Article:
9. Olivier Gossner & Jakub Steiner, 2016. "Optimal Illusion of Control and Related Perception Biases," Edinburgh School of Economics Discussion Paper Series 276, Edinburgh School of Economics, University of Edinburgh.
    10. Koster, Paul & Peer, Stefanie & Dekker, Thijs, 2015. "Memory, expectation formation and scheduling choices," Economics of Transportation, Elsevier, vol. 4(4), pages 256-265.
    11. Page, Lionel & Page, Katie, 2010. "Last shall be first: A field study of biases in sequential performance evaluation on the Idol series," Journal of Economic Behavior & Organization, Elsevier, vol. 73(2), pages 186-198, February.
    12. Pedro Bordalo & Nicola Gennaioli & Andrei Shleifer, 2020. "Memory, Attention, and Choice," The Quarterly Journal of Economics, Oxford University Press, vol. 135(3), pages 1399-1442.
    13. Nyborg, Karine, 2011. "I don't want to hear about it: Rational ignorance among duty-oriented consumers," Journal of Economic Behavior & Organization, Elsevier, vol. 79(3), pages 263-274, August.
    14. Augenblick, Ned & Cunha, Jesse M. & Dal Bó, Ernesto & Rao, Justin M., 2016. "The economics of faith: using an apocalyptic prophecy to elicit religious beliefs in the field," Journal of Public Economics, Elsevier, vol. 141(C), pages 38-49.
    15. Alejandro Núñez Arroyo, 2018. "Information seeking with selective memory," Documentos CEDE 017131, Universidad de los Andes - CEDE.
    16. Macera, Rosario, 2014. "Dynamic beliefs," Games and Economic Behavior, Elsevier, vol. 87(C), pages 1-18.
    17. Cristina Bicchieri & Eugen Dimant, 2018. "It's Not A Lie If You Believe It. Lying and Belief Distortion Under Norm-Uncertainty," PPE Working Papers 0012, Philosophy, Politics and Economics, University of Pennsylvania.
    18. Ishida, Junichiro, 2012. "Contracting with self-esteem concerns," Journal of Economic Behavior & Organization, Elsevier, vol. 81(2), pages 329-340.
    19. Roland Benabou & Jean Tirole, 2009. "Over My Dead Body: Bargaining and the Price of Dignity," American Economic Review, American Economic Association, vol. 99(2), pages 459-465, May.
    20. Rustichini, Aldo & Villeval, Marie Claire, 2014. "Moral hypocrisy, power and social preferences," Journal of Economic Behavior & Organization, Elsevier, vol. 107(PA), pages 10-24.

    More about this item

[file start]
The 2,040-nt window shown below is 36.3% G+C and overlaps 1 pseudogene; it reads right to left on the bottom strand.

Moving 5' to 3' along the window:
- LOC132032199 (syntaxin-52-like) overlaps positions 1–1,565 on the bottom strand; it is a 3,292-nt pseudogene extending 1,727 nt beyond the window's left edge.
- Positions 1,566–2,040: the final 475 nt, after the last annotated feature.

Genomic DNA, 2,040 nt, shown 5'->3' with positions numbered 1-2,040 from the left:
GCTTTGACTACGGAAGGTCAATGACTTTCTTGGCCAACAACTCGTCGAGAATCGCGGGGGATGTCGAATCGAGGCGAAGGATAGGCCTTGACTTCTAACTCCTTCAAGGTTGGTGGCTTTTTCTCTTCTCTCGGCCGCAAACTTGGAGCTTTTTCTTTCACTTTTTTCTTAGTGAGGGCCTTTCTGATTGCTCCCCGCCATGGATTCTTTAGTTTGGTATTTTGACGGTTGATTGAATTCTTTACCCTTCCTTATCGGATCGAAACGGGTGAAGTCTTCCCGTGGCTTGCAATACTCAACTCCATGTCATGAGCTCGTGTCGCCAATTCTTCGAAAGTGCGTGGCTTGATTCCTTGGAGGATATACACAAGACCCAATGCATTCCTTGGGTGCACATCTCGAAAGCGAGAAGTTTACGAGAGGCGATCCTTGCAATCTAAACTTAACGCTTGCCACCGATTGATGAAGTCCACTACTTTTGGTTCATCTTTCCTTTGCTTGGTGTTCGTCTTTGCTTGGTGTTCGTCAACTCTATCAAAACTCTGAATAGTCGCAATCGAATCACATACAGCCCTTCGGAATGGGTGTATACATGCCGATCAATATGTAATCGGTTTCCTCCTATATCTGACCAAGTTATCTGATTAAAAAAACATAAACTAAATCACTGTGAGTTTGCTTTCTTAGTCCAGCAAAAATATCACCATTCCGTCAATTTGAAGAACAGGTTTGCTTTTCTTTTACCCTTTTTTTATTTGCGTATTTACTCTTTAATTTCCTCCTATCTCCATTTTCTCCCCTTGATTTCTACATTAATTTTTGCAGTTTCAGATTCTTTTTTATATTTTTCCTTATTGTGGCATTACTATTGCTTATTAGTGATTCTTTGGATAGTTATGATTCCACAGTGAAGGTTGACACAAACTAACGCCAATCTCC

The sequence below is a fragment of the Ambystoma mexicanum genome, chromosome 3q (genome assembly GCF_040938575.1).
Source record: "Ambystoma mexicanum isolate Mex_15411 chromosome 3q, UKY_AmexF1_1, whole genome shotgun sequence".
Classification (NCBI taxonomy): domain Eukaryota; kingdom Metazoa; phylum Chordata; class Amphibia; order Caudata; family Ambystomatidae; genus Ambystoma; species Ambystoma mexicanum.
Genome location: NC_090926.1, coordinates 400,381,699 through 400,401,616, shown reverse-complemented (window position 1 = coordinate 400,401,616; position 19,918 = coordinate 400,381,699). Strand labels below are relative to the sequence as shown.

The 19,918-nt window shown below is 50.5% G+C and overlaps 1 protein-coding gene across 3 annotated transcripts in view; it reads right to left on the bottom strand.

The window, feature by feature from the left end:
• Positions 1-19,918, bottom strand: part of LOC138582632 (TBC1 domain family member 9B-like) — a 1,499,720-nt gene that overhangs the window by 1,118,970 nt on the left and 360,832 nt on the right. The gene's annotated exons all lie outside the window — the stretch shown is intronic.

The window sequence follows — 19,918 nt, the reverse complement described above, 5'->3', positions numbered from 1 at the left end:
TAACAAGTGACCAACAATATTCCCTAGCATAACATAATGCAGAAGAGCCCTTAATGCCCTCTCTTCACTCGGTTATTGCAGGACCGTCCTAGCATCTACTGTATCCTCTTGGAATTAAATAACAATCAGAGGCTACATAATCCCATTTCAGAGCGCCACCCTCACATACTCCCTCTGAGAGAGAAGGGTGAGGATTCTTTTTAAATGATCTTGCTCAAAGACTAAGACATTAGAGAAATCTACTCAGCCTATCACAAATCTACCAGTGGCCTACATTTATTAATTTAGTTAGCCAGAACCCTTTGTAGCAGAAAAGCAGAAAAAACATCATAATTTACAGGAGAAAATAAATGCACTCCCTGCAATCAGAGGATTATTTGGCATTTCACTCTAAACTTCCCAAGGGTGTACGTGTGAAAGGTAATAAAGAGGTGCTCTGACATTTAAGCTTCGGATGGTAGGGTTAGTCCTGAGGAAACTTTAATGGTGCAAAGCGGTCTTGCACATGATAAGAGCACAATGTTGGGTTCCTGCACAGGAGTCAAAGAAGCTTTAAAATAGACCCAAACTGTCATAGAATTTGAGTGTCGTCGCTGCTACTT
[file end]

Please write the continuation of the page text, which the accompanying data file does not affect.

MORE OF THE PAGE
Keywords

    Dictator Game; motivated memory; selective recall; self-image; experiment;

    JEL classification:

    • C91 - Mathematical and Quantitative Methods - - Design of Experiments - - - Laboratory, Individual Behavior
    • D91 - Microeconomics - - Micro-Based Behavioral Economics - - - Role and Effects of Psychological, Emotional, Social, and Cognitive Factors on Decision Making
    • D63 - Microeconomics - - Welfare Economics - - - Equity, Justice, Inequality, and Other Normative Criteria and Measurement
    • D64 - Microeconomics - - Welfare Economics - - - Altruism; Philanthropy; Intergenerational Transfers

    NEP fields

    This paper has been announced in the following NEP Reports:

    Statistics

    Access and download statistics

    Corrections

    All material on this site has been provided by the respective publishers and authors. You can help correct errors and omissions. When requesting a correction, please mention this item's handle: RePEc:iza:izadps:dp12058. See general information about how to correct material in RePEc.

    For technical questions regarding this item, or to correct its authors, title, abstract, bibliographic or download information, contact: (Holger Hinte). General contact details of provider: http://www.iza.org .

    If you have authored this item and are not yet registered with RePEc, we encourage you to do it here. This allows to link your profile to this item. It also allows you to accept potential citations to this item that we are uncertain about.

    If CitEc recognized a reference but did not link an item in RePEc to it, you can help with this form .

    If you know of missing items citing this one, you can help us creating those links by adding the relevant references in the same way as above, for each refering item. If you are a registered author of this item, you may also want to check the "citations" tab in your RePEc Author Service profile, as there may be some citations waiting for confirmation.

    Please note that corrections may take a couple of weeks to filter through the various RePEc services.

    IDEAS is a RePEc service hosted by the Research Division of the Federal Reserve Bank of St. Louis . RePEc uses bibliographic data supplied by the respective publishers.